TfL set to make £65k a day from diesel car T-charge crackdown

Katie Morley
Under a new

Transport for London is set to make £65,000 a day as a result of a pollution crackdown in which older diesel cars will be fined £10 a day for entering London.

Under a new "T charge" system, which comes into force today, some 6,500 cars are expected to drive into the capital and pay the fine each weekday.

From 7am drivers of older, more polluting petrol and the "dirtiest" diesel vehicles will pay the new T-Charge plus the congestion charge, meaning they will pay a total of £21.50 for every weekday they drive in the zone from 7am to 6pm.

Over the course of a year the total amount paid to TfL by drivers of older diesel cars could reach nearly £17 million, calculations show. 

The large sums collected, which may be used to improve public services, is likely to encourage bosses of other city councils around the country to adopt similar crackdowns. 

t-charge

Thousands of drivers have already ditched their diesel cars for cleaner vehicles ahead of the new “T-charge".

 The number of older diesel cars entering the the capital has dropped by more than a third in the year since the policy was announced.  TfL's cameras are now recording 6,500 cars entering the capital's congestion charge zone a day, down by 3,500 compared to a year ago when 10,000 a day entered.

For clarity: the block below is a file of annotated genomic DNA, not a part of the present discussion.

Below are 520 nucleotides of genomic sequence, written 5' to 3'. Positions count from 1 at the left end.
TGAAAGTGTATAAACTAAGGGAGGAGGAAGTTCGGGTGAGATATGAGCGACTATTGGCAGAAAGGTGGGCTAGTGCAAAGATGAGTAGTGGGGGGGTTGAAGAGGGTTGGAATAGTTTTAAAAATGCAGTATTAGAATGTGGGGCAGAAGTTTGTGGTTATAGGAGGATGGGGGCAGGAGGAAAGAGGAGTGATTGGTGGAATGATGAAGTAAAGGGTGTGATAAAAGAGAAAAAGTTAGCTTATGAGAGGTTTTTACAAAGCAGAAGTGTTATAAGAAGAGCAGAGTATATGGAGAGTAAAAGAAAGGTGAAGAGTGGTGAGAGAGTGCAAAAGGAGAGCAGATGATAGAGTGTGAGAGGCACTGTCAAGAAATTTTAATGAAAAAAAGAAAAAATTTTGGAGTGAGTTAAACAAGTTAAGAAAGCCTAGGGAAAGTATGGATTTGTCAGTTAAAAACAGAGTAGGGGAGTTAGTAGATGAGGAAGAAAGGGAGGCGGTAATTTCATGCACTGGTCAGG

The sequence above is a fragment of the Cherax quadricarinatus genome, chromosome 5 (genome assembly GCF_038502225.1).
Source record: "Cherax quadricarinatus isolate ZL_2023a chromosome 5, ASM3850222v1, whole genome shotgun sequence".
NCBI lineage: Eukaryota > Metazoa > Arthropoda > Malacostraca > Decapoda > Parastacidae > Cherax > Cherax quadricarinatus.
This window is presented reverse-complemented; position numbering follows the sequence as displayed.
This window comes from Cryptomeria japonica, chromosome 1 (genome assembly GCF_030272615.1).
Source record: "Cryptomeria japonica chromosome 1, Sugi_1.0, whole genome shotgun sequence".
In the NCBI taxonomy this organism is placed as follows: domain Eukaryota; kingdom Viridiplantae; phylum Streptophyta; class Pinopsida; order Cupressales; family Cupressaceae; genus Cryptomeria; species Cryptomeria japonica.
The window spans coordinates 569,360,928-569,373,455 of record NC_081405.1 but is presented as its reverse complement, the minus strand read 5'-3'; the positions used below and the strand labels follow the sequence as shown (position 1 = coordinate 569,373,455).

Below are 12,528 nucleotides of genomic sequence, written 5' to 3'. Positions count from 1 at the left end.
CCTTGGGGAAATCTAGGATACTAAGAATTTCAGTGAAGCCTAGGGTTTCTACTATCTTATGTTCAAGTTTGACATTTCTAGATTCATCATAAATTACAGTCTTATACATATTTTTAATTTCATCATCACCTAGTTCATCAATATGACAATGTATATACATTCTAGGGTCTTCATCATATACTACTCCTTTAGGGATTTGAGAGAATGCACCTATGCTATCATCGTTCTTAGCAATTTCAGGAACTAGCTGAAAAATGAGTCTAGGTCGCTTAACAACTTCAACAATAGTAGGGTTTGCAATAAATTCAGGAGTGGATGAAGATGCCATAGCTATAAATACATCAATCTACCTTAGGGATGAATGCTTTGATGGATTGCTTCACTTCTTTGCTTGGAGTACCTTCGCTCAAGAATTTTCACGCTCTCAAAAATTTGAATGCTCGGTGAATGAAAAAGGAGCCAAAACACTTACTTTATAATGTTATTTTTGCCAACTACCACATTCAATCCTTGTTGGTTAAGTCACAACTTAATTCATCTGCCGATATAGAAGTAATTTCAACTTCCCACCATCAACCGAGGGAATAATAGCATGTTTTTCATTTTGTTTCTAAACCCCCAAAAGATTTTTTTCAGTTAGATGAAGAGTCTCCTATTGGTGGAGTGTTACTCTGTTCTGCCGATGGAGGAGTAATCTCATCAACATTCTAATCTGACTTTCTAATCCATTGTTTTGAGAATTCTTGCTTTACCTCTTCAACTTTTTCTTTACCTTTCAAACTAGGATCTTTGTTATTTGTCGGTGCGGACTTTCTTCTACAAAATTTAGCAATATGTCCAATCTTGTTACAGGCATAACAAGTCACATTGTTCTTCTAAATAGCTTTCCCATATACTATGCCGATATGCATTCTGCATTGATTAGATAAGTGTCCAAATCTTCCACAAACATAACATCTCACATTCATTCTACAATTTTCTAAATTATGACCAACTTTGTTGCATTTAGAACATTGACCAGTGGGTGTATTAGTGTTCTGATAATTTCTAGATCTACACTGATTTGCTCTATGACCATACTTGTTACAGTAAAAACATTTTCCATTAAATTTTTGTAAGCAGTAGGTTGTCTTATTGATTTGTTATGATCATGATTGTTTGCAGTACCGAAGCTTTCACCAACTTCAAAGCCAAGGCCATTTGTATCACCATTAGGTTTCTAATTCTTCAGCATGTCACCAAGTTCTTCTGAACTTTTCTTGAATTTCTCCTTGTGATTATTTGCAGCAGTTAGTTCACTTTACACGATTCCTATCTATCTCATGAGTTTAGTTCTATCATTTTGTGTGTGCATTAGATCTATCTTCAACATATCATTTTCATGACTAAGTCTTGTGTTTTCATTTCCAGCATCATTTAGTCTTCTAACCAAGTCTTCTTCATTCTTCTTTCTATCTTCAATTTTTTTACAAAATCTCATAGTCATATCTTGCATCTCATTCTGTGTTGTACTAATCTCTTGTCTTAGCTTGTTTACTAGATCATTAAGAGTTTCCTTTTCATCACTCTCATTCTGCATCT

The policy is being introduced over fears that filthy air is causing a public health crisis in the capital. Recent health data has shown 7.9 million Londoners - nearly 95 per cent of the population – live in areas exceeding the World Health Organisation guidelines on toxic air quality particles. 

It is estimated that air pollution contributes to thousands of premature deaths each year in London, as well as having effects over the course of our lives, from smaller lungs in our children to greater risk of dementia and strokes when we get older. 

Deaths caused by Londons air pollution

Prof. Stephen Holgate, from the Royal College of Physicians said: “We now know that air pollution has a substantial impact on many chronic long-term conditions, increasing strokes and heart attacks in susceptible individuals.

"The implementation of the T-charge is a positive step towards cleaning up London’s air and it is showing to the world that it is possible to change behaviours in order to reduce the harms from high polluting vehicles."

Gareth Powell, TfL’s director of strategy, said: “We are moving quickly on multiple fronts to improve air quality in the Capital. The T-Charge shows that London is leading the way with the toughest pollution standard of any world city, which will be further strengthened with the introduction of the Ultra Low Emission Zone. 

"We are encouraged that people appear to be heeding these initiatives and finding more environmentally friendly ways to travel.  This is the bedrock on which the Mayor’s ambitious plan for a zero emission city by 2050 is built.”   

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